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  1. List of Dutch inventions and innovations - Wikipedia

    en.wikipedia.org › wiki › List_of_Dutch_inventions

    Still-life painting as an independent genre or specialty first flourished in the Netherlands in the last quarter of the 16th century, and the English term derives from stilleven: still life, which is a calque, while Romance languages (as well as Greek, Polish, Russian and Turkish) tend to use terms meaning dead nature.

  2. Feminae - Image of the Month - University of Iowa

    inpress.lib.uiowa.edu › feminae › MonthImagePrevious

    Both Bible verses are inscribed on the frame which is the original. It also has the arms of the Guardi family and the figure of Christ in pietà. Image #2 D.G.R. March 1850 [The initials and date are inscribed in the lower left.]

  3. Symbolism Essays: Examples, Topics, Titles, & Outlines | Page 4

    www.paperdue.com › topic › symbolism-essays

    For instance, one of the most important images is the window and its relationship to Gregor's vision. There are also other equally important symbols too, like music, furniture, the apple, and Gregor's insect body. In this topic, analyze how Kafka uses symbolic objects and images to convey Gregor's pain and suffering.

  4. Hieroglyphs, for the 15th century humanists of the 1420s and 30s, were images of animals and other natural objects first used by the Egyptian priests for their sacred, along with common phonetic letters for other things; later, they thought, the Romans used hieroglyphs on temples and coins.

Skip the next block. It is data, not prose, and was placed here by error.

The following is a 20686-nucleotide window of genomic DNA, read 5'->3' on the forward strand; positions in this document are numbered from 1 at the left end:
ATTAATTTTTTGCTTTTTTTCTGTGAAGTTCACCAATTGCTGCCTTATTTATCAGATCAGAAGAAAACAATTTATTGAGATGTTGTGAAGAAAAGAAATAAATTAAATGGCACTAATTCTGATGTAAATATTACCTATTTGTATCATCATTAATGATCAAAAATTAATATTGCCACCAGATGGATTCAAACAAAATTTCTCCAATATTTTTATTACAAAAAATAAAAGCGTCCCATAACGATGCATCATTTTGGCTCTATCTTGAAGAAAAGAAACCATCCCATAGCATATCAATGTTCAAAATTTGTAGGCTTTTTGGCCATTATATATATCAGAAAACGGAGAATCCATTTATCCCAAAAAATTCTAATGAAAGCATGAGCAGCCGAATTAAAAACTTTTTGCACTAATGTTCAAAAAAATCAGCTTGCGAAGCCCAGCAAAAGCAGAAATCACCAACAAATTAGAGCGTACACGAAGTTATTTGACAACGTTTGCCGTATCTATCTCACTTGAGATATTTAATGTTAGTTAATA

5. Middle English : definition of Middle English and synonyms of ...

    dictionary.sensagent.com › Middle English › en-en
    • History
    • Construction
    • Orthography
    • Sample Texts
    • See Also
    • References
    • External Links

    Important texts for the reconstruction of the evolution of Middle English out of Old English are the Ormulum (12th century), the Ancrene Wisse and the Katherine Group (early 13th century, see AB language) and Ayenbite of Inwyt (ca. 1340).[1] The second half of the 11th century is the transitional period from Late Old English to Early Middle English. Early Middle English is the language of the 12th and 13th centuries. Middle English is fully developed as a literary language by the second half of the 14th century. Late Middle English and the transition to Early Modern English takes place from the early 15th century and is taken to have been complete by the beginning of the Tudor periodin 1485.

    With its simplified case-ending system, the grammar of Middle English is much closer to that of modern English than that of Old English. Compared to other Germanic languages, it is probably most similar to that of modern West Frisian, one of English'sclosest relatives.

    Pronunciation